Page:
On October 5, 2010, Lance purchased 5 triathlon bikes from Shark’s Bike Shop.   He signed an installment contract under which he agreed to pay the $65,000 purchase price in monthly installments for 24 months.  Having obtained his pro card in triathlon from the United States Triathlon Association, Lance planned to race on the bikes during his bid to qualify for the Ironman World Championships in Hawaii. Shark’s filed a financing statement listing the triathlon bikes as collateral. Lance faithfully made his monthly payments, paying off the $65,000 purchase price on August 15, 2012.

On October 15, 2012, Lance decided he would like to open a credit line at Carmichael’s Bank for $10,000 and use his 5 triathlon bikes as collateral.  Carmichael’s Bank informed Lance it would not accept the 5 triathlon bikes as collateral because they were already covered by an existing financing statement. Lance, infuriated by the refusal, called one of his many attorneys for advice on how to handle the situation.

Given the facts above, which of the following is the best advice for Lance’s attorney to provide?

1. Once Lance had repaid the debt, Shark’s Bike Shop had an obligation to file a termination statement no later than September 15, 2012, so Lance should commence an action against Shark’s Bike Shop for damages caused by its failure to file a termination statement.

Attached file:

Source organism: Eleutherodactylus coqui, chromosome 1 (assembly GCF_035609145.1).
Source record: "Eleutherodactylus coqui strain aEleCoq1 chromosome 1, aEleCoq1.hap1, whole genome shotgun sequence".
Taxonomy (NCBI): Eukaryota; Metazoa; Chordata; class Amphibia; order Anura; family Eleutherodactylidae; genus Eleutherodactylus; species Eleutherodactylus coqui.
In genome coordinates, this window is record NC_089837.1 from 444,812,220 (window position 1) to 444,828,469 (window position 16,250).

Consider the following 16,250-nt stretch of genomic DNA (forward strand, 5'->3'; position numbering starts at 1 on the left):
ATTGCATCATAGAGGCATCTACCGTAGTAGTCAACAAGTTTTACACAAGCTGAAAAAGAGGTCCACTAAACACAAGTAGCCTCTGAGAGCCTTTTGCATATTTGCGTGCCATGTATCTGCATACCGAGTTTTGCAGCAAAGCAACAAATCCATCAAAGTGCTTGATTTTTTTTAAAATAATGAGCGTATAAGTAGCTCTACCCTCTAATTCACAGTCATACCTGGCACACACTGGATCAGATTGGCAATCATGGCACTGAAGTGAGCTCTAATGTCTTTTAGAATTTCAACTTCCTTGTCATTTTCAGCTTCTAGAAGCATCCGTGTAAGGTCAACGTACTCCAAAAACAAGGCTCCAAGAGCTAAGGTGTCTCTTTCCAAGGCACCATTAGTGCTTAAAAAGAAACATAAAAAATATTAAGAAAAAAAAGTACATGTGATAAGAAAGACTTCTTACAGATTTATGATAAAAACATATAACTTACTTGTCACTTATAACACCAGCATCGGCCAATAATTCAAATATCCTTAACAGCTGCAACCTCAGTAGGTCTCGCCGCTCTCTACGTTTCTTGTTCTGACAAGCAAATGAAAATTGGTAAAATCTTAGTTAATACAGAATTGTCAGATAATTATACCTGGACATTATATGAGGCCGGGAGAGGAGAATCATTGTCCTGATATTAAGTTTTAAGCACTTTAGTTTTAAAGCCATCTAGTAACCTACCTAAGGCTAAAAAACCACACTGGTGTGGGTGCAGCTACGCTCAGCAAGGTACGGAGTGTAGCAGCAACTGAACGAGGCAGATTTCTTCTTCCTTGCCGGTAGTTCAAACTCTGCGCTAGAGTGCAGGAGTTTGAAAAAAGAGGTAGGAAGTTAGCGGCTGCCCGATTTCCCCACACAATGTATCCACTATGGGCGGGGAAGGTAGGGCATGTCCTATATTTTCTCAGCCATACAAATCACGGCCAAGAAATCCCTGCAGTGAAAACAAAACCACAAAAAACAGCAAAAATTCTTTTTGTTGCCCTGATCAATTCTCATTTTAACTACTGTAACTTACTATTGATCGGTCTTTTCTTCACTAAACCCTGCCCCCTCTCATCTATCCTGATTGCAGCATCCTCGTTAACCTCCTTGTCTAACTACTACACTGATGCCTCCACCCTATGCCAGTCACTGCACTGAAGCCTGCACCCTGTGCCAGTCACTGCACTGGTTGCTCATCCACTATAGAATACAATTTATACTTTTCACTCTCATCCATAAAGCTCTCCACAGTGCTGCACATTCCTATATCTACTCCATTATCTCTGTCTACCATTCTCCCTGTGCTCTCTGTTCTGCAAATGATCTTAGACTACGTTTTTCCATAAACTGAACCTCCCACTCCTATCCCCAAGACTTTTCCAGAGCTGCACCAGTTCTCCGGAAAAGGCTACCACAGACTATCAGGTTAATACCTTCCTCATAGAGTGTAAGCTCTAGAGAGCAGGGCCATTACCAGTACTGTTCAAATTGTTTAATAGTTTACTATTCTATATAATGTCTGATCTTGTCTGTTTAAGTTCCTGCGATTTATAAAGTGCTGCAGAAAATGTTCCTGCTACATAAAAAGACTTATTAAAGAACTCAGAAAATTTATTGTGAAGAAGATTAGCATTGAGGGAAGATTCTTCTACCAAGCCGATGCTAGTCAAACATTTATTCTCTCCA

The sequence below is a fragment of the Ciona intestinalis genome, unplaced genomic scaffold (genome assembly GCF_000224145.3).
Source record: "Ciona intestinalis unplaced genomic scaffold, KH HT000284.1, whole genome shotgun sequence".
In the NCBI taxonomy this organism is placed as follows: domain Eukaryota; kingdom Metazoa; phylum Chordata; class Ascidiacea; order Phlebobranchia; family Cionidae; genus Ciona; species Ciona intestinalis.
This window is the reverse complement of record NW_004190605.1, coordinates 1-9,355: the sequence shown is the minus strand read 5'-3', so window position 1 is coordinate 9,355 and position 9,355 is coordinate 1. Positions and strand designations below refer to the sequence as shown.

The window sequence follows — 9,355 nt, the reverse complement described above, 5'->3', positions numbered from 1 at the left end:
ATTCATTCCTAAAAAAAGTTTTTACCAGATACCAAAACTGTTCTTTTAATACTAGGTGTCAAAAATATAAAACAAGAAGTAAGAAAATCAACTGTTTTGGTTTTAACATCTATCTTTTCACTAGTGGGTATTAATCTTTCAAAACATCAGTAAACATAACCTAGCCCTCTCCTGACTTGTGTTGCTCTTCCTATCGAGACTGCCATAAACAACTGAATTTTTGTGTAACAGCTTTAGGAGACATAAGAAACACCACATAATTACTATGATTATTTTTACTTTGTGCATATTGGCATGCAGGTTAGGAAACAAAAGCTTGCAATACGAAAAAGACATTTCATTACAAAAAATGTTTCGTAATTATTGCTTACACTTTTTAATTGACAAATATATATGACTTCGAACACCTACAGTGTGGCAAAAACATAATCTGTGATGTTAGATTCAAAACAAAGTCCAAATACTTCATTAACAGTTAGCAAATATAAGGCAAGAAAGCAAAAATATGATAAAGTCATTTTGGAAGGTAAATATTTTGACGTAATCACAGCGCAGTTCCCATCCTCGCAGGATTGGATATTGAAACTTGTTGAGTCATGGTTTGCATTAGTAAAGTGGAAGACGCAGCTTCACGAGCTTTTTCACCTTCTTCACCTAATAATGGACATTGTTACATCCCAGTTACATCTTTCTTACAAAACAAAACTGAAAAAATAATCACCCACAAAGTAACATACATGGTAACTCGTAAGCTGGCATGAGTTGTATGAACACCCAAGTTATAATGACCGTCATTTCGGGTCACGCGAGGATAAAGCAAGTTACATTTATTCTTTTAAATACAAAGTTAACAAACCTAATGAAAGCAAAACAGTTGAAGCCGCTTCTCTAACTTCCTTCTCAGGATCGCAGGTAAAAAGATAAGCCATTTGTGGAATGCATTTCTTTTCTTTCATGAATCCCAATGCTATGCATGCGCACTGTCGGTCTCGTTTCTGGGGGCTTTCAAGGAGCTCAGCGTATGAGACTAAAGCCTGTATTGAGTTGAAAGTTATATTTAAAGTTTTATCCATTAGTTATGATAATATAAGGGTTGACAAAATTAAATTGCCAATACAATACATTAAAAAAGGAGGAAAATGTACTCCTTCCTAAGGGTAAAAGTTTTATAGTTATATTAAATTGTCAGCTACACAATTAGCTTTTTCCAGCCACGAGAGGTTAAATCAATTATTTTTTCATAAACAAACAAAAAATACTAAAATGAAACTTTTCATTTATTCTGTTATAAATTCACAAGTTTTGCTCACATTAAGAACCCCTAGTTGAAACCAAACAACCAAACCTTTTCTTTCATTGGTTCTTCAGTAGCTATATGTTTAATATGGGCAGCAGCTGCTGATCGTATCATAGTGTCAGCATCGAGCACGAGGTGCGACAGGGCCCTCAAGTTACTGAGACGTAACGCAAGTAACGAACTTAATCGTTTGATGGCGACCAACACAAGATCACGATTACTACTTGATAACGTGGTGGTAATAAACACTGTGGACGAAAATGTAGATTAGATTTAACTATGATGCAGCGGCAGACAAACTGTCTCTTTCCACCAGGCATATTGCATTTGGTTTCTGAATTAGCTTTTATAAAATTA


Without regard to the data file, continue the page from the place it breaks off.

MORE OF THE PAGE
2. Carmichael’s Bank needs to send an authenticated letter to Shark’s, indicating it would like a termination statement to be filed in order to facilitate its financial dealings with Lance.

3. Shark’s Bike Shop has an obligation to file a termination statement upon Lance’s request to do so; therefore, Lance should sign and send a letter to Shark’s demanding it file a termination statement.

4. The loan from Shark’s was an automatically perfected purchase-money security interest.  Therefore, instead of a termination statement, Shark’s needs to write a letter to Carmichael’s Bank indicating Lance has paid off the loan and no longer has an obligation with Shark’s.